Boston Borough Council is expecting more than 1,400 Houses in Multiple Occupation ‘to licence’ ahead of new rules coming into force in October.
Under the Licensing of Houses in Multiple Occupation (Prescribed Description) (England) Order 2018, landlords who fail to acquire a licence by October will be committing a criminal offence.
The new guidelines state that licences will be required for any property containing five or more people from two or more households – previously it only applied to three-storey buildings.
According to the agenda for the council’s Overview and Scrutiny Corporate and Communities committee next Thursday, the authority currently has 24 licensed HMOs, and while estimates by an external company say there could be around 400 licensable HMOs in the borough, officers ‘view this to be too low’ and estimate nearly 60 times more than they have now.
A report before the committee says: “The last 18 months has seen the unprecedented introduction of new legislation and new burdens on Local Housing Authorities.
“For Boston, the extension of Mandatory Houses in Multiple Occupation (HMO) licensing is currently the most pressing, but very much welcomed, issue for the Local Housing Authority.”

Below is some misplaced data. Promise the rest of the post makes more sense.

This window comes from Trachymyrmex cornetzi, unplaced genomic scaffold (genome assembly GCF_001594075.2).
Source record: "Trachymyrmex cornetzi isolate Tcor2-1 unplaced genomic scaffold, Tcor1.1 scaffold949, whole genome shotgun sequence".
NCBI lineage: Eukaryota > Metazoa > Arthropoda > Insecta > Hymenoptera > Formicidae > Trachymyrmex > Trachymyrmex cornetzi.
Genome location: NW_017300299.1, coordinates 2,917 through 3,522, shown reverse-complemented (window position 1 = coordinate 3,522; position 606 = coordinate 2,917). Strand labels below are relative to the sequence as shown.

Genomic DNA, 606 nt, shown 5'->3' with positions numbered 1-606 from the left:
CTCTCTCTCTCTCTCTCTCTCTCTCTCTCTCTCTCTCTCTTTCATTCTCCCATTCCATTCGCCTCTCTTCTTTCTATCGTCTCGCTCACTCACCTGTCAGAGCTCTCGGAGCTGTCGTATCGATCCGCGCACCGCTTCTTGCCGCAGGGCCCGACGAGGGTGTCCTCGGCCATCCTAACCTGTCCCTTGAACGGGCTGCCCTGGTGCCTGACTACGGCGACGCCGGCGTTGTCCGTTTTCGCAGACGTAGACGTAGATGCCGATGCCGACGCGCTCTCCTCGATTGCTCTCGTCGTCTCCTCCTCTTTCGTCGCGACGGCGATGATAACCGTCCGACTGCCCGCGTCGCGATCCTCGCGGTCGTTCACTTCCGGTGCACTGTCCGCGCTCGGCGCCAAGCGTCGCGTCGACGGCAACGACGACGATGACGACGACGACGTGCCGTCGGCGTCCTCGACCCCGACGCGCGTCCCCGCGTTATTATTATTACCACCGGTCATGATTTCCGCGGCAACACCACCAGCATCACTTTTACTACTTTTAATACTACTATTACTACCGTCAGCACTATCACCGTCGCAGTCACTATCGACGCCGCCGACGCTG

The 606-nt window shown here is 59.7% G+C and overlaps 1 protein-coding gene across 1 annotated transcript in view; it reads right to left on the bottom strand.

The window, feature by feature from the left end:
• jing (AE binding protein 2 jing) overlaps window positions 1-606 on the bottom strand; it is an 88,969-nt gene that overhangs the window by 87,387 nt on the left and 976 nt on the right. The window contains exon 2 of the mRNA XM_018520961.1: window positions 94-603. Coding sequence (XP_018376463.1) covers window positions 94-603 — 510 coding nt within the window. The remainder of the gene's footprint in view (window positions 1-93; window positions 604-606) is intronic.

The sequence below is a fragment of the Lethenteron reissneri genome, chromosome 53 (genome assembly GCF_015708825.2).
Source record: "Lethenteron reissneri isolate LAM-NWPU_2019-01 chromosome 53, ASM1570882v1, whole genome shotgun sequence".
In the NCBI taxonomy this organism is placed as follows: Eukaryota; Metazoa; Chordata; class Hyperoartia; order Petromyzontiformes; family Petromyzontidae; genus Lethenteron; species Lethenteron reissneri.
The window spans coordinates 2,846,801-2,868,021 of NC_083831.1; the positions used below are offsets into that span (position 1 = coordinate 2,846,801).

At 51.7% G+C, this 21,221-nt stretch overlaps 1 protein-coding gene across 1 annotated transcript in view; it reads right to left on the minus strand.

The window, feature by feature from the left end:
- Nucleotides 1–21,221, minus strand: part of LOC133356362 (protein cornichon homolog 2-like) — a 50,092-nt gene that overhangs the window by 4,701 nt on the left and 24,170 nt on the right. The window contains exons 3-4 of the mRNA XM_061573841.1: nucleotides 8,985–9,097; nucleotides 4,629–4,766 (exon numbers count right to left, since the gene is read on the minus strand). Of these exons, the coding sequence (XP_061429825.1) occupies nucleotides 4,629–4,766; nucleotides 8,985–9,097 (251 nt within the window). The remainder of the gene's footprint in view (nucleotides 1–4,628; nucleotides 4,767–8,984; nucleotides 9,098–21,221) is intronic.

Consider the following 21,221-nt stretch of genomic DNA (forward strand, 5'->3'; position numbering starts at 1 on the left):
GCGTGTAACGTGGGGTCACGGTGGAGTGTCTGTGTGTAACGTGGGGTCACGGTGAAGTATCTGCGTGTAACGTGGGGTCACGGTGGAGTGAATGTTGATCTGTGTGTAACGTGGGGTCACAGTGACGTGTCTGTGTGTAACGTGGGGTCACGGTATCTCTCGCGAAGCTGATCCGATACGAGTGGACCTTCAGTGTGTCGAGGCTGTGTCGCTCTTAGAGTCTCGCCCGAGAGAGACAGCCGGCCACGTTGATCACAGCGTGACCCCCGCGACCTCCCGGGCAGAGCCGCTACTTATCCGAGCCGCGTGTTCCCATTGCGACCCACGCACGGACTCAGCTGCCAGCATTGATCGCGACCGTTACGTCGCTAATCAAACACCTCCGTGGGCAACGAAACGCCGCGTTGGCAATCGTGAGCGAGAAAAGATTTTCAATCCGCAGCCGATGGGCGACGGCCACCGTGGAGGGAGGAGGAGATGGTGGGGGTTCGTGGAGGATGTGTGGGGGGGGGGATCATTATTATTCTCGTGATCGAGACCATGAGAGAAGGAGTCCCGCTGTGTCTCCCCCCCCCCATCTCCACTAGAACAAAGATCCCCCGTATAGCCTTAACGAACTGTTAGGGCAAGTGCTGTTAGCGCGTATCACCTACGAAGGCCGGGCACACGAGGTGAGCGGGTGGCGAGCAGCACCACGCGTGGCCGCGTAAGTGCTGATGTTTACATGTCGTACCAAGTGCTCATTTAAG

It adds: “In extending the Mandatory Licensing of Houses in Multiple Occupation, the Government anticipated that each local authority area would see a two to three fold increase in the number of mandatorily licensable HMOs; Boston Borough Council currently has 24 licensed HMOs with the data suggesting that we will have up to 1,410 to licence under this extension.”
The new guidelines were announced in February and the council has since been looking at implementing IT changes to deal with the potential increase in workload.
Claiming the speed of changes as ‘critical’, the council has procured a company called Civica to provide HMO licencing front end services for £19,625 over five years, plus £19,999 additional costs including new servers.
A new full-time Private Sector Housing Administrator has also been employed within the Housing team through internal redeployment.
Failure to licence a HMO could see private landlords facing enforcement action including up to £30,000 civil penalties, and the involvement of the Residential Property Tribunal who are able to impose Rent Repayment Orders requiring up to 12 months rent to be repaid on conviction of a failure to licence.
More than two civil penalties could see the property owners being including in a database of rogue landlords.
Proposals, which if approved will go to Cabinet following Thursday’s meeting, currently put licence fees at £948.
There are currently around 30,160-plus properties across the borough.